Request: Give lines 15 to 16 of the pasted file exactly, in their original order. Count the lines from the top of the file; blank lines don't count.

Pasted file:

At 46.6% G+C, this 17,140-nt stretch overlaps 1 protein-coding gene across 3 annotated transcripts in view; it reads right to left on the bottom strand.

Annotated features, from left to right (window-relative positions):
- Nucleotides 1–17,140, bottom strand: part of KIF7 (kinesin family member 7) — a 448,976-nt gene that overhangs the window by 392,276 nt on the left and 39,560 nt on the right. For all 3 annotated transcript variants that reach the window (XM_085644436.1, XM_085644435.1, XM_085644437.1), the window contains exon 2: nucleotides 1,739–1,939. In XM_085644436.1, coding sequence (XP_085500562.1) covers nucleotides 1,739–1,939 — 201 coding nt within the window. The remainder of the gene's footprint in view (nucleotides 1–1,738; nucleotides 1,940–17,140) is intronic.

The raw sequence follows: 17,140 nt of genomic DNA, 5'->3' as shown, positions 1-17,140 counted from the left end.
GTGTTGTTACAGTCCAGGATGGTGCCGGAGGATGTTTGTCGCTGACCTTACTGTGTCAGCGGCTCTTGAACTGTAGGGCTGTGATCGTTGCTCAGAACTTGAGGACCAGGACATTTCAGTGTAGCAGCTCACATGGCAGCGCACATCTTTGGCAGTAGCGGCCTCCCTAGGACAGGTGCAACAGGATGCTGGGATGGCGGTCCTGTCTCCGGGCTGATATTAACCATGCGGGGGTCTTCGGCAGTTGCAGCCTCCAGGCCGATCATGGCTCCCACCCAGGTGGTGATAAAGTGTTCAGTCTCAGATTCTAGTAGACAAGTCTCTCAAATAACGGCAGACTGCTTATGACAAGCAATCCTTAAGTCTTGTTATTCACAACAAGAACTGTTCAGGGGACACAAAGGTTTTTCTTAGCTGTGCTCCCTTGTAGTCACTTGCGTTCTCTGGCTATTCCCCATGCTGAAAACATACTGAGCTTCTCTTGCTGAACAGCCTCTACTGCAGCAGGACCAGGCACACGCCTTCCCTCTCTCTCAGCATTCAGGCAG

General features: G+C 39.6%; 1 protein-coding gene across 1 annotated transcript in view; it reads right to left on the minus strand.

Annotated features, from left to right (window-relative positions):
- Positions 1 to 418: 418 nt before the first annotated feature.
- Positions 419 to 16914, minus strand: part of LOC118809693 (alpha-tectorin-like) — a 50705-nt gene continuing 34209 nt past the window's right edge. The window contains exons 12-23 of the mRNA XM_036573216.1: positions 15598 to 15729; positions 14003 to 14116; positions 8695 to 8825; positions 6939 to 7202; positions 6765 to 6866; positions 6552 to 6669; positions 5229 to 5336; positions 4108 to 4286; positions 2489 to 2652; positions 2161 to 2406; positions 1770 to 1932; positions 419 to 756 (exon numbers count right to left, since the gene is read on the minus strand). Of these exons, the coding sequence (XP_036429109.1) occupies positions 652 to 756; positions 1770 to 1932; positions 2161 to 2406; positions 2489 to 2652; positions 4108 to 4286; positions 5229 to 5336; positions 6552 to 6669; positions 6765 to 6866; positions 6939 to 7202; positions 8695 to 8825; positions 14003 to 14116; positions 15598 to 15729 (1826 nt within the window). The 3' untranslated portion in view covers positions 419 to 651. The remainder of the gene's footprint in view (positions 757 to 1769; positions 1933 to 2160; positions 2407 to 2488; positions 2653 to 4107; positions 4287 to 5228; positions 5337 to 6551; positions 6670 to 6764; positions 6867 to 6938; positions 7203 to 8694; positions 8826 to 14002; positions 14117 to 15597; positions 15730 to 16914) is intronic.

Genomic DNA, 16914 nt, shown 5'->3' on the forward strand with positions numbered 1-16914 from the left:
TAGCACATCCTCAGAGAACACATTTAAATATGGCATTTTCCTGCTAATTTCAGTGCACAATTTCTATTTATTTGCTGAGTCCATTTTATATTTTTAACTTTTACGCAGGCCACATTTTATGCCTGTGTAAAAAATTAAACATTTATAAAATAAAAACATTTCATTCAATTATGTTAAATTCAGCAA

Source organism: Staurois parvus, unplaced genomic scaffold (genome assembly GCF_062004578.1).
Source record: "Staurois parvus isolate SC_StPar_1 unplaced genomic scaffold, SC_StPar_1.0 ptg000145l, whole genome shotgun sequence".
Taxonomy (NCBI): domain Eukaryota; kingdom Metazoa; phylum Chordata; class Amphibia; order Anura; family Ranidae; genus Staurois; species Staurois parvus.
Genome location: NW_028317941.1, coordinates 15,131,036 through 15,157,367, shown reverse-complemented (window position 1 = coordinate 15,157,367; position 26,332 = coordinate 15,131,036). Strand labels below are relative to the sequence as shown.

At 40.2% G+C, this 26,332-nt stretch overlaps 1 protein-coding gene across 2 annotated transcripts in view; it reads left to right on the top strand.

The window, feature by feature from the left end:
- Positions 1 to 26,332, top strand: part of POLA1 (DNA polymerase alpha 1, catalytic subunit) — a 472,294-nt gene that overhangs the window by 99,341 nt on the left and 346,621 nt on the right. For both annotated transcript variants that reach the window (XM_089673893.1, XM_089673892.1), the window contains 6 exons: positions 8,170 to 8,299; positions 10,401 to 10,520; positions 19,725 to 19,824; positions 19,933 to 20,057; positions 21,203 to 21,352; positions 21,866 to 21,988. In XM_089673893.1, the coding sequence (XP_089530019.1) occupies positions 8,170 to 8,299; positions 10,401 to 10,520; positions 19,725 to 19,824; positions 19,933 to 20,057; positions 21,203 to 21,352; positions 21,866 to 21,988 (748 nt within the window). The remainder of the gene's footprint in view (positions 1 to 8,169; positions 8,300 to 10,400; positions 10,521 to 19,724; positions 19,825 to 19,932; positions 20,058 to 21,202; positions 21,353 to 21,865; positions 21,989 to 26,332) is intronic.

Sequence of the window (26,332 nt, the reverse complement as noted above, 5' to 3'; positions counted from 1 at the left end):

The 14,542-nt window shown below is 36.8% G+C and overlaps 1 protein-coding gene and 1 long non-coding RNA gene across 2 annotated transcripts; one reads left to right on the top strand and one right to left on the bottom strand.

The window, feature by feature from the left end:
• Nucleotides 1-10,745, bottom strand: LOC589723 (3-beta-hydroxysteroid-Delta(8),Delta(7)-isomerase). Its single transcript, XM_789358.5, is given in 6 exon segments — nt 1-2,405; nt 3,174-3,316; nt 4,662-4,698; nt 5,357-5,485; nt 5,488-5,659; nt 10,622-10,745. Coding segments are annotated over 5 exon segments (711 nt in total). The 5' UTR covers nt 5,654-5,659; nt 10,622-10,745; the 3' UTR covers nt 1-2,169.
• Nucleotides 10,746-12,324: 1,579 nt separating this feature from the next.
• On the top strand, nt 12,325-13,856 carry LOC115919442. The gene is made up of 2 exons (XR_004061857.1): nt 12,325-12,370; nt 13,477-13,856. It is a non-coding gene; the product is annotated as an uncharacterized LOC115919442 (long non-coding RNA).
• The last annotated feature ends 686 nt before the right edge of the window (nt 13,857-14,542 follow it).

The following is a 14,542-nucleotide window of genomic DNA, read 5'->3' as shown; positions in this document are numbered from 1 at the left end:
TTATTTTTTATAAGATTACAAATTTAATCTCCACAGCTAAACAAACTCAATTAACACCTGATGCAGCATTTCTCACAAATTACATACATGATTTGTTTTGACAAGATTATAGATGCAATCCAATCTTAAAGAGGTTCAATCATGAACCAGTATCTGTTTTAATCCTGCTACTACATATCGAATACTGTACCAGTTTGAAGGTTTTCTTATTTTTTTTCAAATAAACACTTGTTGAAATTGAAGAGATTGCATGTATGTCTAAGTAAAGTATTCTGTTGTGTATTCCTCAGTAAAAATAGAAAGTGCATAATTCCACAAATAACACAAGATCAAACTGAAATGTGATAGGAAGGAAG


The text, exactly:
Genome location: NW_028317941.1, coordinates 15,131,036 through 15,157,367, shown reverse-complemented (window position 1 = coordinate 15,157,367; position 26,332 = coordinate 15,131,036). Strand labels below are relative to the sequence as shown.

At 40.2% G+C, this 26,332-nt stretch overlaps 1 protein-coding gene across 2 annotated transcripts in view; it reads left to right on the top strand.